Documents that the Manhattan DA’s office has shared with Weisselberg’s legal team—but that remain sealed from public view—allegedly show how “prosecutors up and down the ranks, including DA Vance himself, thanked Mr. Cohen for his cooperation,” defense attorney Mary Mulligan wrote in court papers filed in February.
Defense lawyers for the Weisselberg and the Trump family company, who have exclusive access to the DA’s investigative materials in the run-up to their upcoming trial scheduled for this summer, claim in court papers that prosecutors have been “spending far more time with Cohen than with any other witness.”
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Cohen gave investigators leads, guided their subpoenas, helped them craft questions for witnesses they put before the grand jury, and even suggested that prosecutors target Weisselberg as the “weak link” who could flip on Trump, according to court documents filed by Weisselberg’s legal team.
But judging by all the available public evidence, Weisselberg hasn’t turned on his boss. Instead of cutting a deal with prosecutors, he’s aggressively trying to get the indictment dismissed. His right-hand accountant, company controller Jeffrey S. McConney, had the power to bolster the case against the Trump Organization but actually made himself the fall guy.
Meanwhile, the second phase of the investigations appears to be falling apart. The grand jury put together to presumably indict Trump hasn’t been asked to yet, because Vance’s replacement, DA Alvin Bragg Jr., has refused to sign off on it. His reticence pushed the investigation’s top two prosecutors to quit in protest in February. A third top prosecutor has become less involved in the case. Prosecutors began to return evidence to witnesses. A person familiar with the situation described the team as “gutted” and a “shell” of its former self.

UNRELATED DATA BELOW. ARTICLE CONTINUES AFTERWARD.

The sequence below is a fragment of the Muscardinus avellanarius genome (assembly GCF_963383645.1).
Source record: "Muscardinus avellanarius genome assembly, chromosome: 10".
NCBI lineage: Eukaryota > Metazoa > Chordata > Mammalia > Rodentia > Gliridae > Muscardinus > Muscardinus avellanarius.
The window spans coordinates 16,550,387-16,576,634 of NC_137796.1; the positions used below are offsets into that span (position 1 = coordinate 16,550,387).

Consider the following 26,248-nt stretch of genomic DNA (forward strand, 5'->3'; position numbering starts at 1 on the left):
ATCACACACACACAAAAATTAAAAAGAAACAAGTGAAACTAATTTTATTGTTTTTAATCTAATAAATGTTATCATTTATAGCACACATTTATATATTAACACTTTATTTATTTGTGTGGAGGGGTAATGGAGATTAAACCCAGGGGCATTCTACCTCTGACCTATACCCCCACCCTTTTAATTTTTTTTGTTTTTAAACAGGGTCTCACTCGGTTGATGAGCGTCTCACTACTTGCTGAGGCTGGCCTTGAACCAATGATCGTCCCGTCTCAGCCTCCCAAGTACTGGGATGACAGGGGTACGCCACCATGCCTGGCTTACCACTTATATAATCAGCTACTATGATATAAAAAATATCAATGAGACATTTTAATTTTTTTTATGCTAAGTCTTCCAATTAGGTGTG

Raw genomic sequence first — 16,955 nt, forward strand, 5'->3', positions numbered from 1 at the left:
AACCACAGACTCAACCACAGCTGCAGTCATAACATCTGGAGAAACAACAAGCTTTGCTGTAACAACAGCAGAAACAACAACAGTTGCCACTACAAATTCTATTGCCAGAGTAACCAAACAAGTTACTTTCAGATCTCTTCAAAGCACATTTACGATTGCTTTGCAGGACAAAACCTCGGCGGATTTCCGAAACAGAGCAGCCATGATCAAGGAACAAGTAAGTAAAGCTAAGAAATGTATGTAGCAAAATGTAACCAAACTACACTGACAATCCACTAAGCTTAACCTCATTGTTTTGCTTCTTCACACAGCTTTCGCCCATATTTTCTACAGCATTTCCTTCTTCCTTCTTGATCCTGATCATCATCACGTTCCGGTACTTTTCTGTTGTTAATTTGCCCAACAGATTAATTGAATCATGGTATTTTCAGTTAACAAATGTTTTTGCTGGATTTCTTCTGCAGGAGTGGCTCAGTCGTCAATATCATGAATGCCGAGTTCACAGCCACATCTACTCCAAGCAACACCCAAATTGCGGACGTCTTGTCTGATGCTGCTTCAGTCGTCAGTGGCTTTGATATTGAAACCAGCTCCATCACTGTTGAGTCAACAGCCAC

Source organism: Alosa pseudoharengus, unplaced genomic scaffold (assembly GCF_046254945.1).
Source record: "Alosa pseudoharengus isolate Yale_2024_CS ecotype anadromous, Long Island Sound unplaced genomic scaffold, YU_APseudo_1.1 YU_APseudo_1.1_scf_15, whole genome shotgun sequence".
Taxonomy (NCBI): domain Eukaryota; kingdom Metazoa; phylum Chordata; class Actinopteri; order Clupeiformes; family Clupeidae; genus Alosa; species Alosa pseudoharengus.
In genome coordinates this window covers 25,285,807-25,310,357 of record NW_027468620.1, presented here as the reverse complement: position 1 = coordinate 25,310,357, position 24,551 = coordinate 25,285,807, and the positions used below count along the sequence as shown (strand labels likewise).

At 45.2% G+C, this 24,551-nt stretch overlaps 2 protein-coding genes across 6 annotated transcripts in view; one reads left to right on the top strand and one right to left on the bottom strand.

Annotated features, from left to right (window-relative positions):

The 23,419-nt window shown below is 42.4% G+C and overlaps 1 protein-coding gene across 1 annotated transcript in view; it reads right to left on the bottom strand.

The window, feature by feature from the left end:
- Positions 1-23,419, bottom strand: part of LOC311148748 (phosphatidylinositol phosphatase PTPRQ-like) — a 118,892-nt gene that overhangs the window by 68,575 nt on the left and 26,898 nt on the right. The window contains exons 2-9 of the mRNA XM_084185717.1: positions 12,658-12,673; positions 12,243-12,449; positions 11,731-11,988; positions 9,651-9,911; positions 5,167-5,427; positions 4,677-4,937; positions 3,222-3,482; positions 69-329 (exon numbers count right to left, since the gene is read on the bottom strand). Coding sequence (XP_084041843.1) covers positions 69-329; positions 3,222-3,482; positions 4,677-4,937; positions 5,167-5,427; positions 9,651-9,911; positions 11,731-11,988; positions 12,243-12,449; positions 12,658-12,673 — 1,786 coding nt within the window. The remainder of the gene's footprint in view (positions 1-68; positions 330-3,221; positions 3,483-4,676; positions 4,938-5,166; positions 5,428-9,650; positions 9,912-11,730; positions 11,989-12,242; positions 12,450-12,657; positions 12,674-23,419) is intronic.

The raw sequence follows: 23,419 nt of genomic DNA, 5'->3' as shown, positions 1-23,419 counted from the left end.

For some, there’s a small glimmer of hope that New York’s unique law freezing the statute of limitations on old crimes might allow prosecutors to revive this effort in the future by waiting for Bragg to change his mind or wait for his replacement if he is not re-elected in 2025. But that would require spinning up another grand jury, bringing back several witnesses, and making the same presentation all over again.
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And that carries its own pitfalls, warns Alissa Marque Heydari, a former Manhattan assistant district attorney who now runs the Institute for Innovation in Prosecution at John Jay College of Criminal Justice.
“You don’t want to start from the top,” she said.
Major cases tend to have a large number of witnesses and getting them all to interrupt their jobs and parenting is a heavy burden, she explained. Plus, defense attorneys will eventually get copies of their grand jury testimony—both versions—and zero in on any variations in their memory.
“Generally speaking, re-presenting a case is logistically difficult and also long-term problematic for the case. You’re creating more opportunity for impeachment of a witness,” Heydari said. “You now have a witness who has testified twice. Nobody is going to testify the same way every single time. The defense can say this person is clearly lying because they can’t keep their story straight.”